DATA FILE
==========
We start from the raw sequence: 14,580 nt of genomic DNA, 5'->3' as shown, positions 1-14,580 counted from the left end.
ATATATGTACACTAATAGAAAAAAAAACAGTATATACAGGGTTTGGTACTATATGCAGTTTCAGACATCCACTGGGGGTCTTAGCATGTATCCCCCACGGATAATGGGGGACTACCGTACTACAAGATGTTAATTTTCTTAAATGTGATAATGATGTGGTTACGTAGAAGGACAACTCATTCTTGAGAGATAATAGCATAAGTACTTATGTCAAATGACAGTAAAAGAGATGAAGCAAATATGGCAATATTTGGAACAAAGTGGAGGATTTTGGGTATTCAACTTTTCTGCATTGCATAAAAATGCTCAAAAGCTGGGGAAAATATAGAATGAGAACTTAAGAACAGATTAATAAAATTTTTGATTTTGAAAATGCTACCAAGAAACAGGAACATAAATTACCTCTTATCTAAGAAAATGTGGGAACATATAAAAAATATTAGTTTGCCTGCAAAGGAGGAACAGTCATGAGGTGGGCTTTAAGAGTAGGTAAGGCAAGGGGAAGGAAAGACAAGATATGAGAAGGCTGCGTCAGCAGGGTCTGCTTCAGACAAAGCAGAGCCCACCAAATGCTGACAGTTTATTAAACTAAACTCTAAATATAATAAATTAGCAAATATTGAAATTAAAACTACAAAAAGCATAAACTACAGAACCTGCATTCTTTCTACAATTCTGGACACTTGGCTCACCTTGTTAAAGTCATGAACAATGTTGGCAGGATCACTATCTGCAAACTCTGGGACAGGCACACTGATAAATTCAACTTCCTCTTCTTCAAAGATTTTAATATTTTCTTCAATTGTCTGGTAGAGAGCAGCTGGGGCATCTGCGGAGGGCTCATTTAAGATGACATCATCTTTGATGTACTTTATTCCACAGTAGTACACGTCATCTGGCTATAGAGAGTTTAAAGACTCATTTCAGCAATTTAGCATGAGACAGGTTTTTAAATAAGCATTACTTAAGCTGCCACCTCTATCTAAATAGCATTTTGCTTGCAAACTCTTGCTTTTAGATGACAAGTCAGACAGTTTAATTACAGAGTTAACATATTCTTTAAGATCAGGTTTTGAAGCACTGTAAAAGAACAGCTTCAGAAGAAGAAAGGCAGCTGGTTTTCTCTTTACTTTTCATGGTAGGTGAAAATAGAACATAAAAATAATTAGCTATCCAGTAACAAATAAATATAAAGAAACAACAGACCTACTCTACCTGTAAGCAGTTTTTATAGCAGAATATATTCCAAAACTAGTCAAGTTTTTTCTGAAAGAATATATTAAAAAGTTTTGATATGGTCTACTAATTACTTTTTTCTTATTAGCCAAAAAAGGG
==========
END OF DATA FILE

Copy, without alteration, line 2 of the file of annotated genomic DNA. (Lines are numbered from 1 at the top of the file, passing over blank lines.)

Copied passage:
ATATATGTACACTAATAGAAAAAAAAACAGTATATACAGGGTTTGGTACTATATGCAGTTTCAGACATCCACTGGGGGTCTTAGCATGTATCCCCCACGGATAATGGGGGACTACCGTACTACAAGATGTTAATTTTCTTAAATGTGATAATGATGTGGTTACGTAGAAGGACAACTCATTCTTGAGAGATAATAGCATAAGTACTTATGTCAAATGACAGTAAAAGAGATGAAGCAAATATGGCAATATTTGGAACAAAGTGGAGGATTTTGGGTATTCAACTTTTCTGCATTGCATAAAAATGCTCAAAAGCTGGGGAAAATATAGAATGAGAACTTAAGAACAGATTAATAAAATTTTTGATTTTGAAAATGCTACCAAGAAACAGGAACATAAATTACCTCTTATCTAAGAAAATGTGGGAACATATAAAAAATATTAGTTTGCCTGCAAAGGAGGAACAGTCATGAGGTGGGCTTTAAGAGTAGGTAAGGCAAGGGGAAGGAAAGACAAGATATGAGAAGGCTGCGTCAGCAGGGTCTGCTTCAGACAAAGCAGAGCCCACCAAATGCTGACAGTTTATTAAACTAAACTCTAAATATAATAAATTAGCAAATATTGAAATTAAAACTACAAAAAGCATAAACTACAGAACCTGCATTCTTTCTACAATTCTGGACACTTGGCTCACCTTGTTAAAGTCATGAACAATGTTGGCAGGATCACTATCTGCAAACTCTGGGACAGGCACACTGATAAATTCAACTTCCTCTTCTTCAAAGATTTTAATATTTTCTTCAATTGTCTGGTAGAGAGCAGCTGGGGCATCTGCGGAGGGCTCATTTAAGATGACATCATCTTTGATGTACTTTATTCCACAGTAGTACACGTCATCTGGCTATAGAGAGTTTAAAGACTCATTTCAGCAATTTAGCATGAGACAGGTTTTTAAATAAGCATTACTTAAGCTGCCACCTCTATCTAAATAGCATTTTGCTTGCAAACTCTTGCTTTTAGATGACAAGTCAGACAGTTTAATTACAGAGTTAACATATTCTTTAAGATCAGGTTTTGAAGCACTGTAAAAGAACAGCTTCAGAAGAAGAAAGGCAGCTGGTTTTCTCTTTACTTTTCATGGTAGGTGAAAATAGAACATAAAAATAATTAGCTATCCAGTAACAAATAAATATAAAGAAACAACAGACCTACTCTACCTGTAAGCAGTTTTTATAGCAGAATATATTCCAAAACTAGTCAAGTTTTTTCTGAAAGAATATATTAAAAAGTTTTGATATGGTCTACTAATTACTTTTTTCTTATTAGCCAAAAAAGGG